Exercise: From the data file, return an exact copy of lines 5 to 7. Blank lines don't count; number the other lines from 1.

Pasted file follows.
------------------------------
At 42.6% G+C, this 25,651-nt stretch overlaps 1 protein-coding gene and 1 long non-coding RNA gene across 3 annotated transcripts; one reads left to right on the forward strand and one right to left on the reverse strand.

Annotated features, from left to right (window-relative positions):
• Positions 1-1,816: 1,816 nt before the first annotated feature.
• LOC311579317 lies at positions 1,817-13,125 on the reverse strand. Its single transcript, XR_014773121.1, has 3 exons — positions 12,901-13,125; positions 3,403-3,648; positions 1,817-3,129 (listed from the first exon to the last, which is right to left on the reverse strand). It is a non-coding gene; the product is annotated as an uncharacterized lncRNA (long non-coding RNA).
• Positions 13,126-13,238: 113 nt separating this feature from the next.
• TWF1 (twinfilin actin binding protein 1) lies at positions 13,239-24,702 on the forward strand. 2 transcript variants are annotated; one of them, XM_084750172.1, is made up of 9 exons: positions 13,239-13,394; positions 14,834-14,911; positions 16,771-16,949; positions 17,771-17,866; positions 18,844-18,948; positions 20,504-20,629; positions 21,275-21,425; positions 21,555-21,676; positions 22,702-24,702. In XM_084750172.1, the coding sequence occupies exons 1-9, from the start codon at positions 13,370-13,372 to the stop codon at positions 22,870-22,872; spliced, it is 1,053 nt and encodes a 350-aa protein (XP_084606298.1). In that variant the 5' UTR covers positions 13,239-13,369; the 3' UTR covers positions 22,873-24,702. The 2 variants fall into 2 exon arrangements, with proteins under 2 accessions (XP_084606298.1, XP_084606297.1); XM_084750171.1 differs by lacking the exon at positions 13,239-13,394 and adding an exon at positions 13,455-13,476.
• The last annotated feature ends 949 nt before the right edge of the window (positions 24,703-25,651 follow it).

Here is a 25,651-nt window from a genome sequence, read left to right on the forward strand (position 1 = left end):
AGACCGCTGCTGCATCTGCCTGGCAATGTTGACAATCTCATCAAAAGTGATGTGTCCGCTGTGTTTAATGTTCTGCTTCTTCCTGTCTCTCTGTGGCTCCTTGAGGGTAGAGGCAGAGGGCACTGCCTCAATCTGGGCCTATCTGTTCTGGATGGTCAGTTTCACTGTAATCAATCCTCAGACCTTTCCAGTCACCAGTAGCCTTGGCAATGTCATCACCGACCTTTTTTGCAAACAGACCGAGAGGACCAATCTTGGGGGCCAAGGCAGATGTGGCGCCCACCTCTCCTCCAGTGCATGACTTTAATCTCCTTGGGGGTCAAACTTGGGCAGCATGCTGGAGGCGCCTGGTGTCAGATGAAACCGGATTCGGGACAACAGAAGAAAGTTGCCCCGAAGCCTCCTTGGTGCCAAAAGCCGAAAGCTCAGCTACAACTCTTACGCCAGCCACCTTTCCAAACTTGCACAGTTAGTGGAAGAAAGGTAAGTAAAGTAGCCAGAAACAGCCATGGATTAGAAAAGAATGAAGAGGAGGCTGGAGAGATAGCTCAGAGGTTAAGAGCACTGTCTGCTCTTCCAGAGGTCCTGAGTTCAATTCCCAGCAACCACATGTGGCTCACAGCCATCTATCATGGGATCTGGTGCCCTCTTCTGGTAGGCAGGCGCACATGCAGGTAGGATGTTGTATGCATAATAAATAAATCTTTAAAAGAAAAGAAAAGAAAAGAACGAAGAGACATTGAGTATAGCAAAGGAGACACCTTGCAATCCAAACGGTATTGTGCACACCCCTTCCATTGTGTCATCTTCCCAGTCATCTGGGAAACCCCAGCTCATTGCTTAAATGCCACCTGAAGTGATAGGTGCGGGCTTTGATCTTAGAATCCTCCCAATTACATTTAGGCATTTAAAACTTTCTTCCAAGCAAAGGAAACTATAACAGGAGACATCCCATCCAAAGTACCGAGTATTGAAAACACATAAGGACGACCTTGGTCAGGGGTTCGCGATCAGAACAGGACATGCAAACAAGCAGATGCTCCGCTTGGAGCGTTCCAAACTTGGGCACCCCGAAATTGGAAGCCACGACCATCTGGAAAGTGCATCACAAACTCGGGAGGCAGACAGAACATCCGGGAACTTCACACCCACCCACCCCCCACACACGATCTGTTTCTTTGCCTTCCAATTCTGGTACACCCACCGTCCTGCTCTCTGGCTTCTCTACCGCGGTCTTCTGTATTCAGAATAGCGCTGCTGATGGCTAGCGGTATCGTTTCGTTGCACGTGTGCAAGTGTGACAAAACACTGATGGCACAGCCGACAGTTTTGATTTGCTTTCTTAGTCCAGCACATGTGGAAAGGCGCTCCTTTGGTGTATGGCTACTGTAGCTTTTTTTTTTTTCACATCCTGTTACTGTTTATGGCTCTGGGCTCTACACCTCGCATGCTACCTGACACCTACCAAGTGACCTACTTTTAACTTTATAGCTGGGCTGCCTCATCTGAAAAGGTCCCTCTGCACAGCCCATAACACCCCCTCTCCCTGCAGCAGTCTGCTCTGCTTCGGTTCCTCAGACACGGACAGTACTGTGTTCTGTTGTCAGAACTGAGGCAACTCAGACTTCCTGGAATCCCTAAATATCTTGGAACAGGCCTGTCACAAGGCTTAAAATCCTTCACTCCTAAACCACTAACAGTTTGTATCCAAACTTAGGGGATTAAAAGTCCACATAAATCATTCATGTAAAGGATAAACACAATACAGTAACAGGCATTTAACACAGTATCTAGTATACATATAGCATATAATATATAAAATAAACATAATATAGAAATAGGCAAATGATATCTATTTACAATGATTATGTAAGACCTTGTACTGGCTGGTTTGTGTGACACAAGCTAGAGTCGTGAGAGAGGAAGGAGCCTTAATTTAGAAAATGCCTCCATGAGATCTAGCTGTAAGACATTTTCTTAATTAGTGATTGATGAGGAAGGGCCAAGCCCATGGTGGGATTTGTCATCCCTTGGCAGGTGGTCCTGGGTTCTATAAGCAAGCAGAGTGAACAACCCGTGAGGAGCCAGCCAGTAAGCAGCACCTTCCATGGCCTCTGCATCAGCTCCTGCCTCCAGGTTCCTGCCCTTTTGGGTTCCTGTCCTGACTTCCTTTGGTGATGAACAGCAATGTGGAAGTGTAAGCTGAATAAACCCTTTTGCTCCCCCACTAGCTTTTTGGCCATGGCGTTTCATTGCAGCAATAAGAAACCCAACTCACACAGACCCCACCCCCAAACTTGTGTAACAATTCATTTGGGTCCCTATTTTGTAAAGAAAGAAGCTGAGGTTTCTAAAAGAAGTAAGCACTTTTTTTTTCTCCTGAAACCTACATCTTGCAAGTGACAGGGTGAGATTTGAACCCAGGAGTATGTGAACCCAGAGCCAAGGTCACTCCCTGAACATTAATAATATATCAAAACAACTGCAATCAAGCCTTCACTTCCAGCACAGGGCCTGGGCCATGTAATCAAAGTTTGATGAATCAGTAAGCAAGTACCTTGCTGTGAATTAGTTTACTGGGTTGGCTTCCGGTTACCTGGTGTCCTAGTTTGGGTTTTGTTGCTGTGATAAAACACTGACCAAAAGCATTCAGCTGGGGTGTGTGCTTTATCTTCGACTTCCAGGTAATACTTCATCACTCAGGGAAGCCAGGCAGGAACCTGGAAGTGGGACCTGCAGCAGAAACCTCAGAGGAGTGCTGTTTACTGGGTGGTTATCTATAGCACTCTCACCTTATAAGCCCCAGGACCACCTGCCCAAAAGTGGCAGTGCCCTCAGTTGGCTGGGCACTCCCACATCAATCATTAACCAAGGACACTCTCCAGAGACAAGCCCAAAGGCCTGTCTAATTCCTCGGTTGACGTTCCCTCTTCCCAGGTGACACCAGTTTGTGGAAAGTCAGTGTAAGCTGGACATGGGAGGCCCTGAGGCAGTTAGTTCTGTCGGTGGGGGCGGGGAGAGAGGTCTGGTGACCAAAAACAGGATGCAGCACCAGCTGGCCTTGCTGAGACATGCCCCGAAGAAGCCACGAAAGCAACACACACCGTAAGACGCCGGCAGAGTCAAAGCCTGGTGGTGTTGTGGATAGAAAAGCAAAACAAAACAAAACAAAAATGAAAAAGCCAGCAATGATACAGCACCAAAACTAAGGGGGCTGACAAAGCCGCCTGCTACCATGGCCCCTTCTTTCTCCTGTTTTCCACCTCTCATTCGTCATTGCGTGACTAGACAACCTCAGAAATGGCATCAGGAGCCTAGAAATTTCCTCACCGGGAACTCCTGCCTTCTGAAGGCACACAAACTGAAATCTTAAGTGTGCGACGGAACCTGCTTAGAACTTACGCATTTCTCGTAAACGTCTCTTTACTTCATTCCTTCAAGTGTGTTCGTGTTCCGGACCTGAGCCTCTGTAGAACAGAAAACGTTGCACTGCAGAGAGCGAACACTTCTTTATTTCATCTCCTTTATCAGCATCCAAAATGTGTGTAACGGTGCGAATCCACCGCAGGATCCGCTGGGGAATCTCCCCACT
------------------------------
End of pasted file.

• Positions 13,126-13,238: 113 nt separating this feature from the next.
• TWF1 (twinfilin actin binding protein 1) lies at positions 13,239-24,702 on the forward strand. 2 transcript variants are annotated; one of them, XM_084750172.1, is made up of 9 exons: positions 13,239-13,394; positions 14,834-14,911; positions 16,771-16,949; positions 17,771-17,866; positions 18,844-18,948; positions 20,504-20,629; positions 21,275-21,425; positions 21,555-21,676; positions 22,702-24,702. In XM_084750172.1, the coding sequence occupies exons 1-9, from the start codon at positions 13,370-13,372 to the stop codon at positions 22,870-22,872; spliced, it is 1,053 nt and encodes a 350-aa protein (XP_084606298.1). In that variant the 5' UTR covers positions 13,239-13,369; the 3' UTR covers positions 22,873-24,702. The 2 variants fall into 2 exon arrangements, with proteins under 2 accessions (XP_084606298.1, XP_084606297.1); XM_084750171.1 differs by lacking the exon at positions 13,239-13,394 and adding an exon at positions 13,455-13,476.
• The last annotated feature ends 949 nt before the right edge of the window (positions 24,703-25,651 follow it).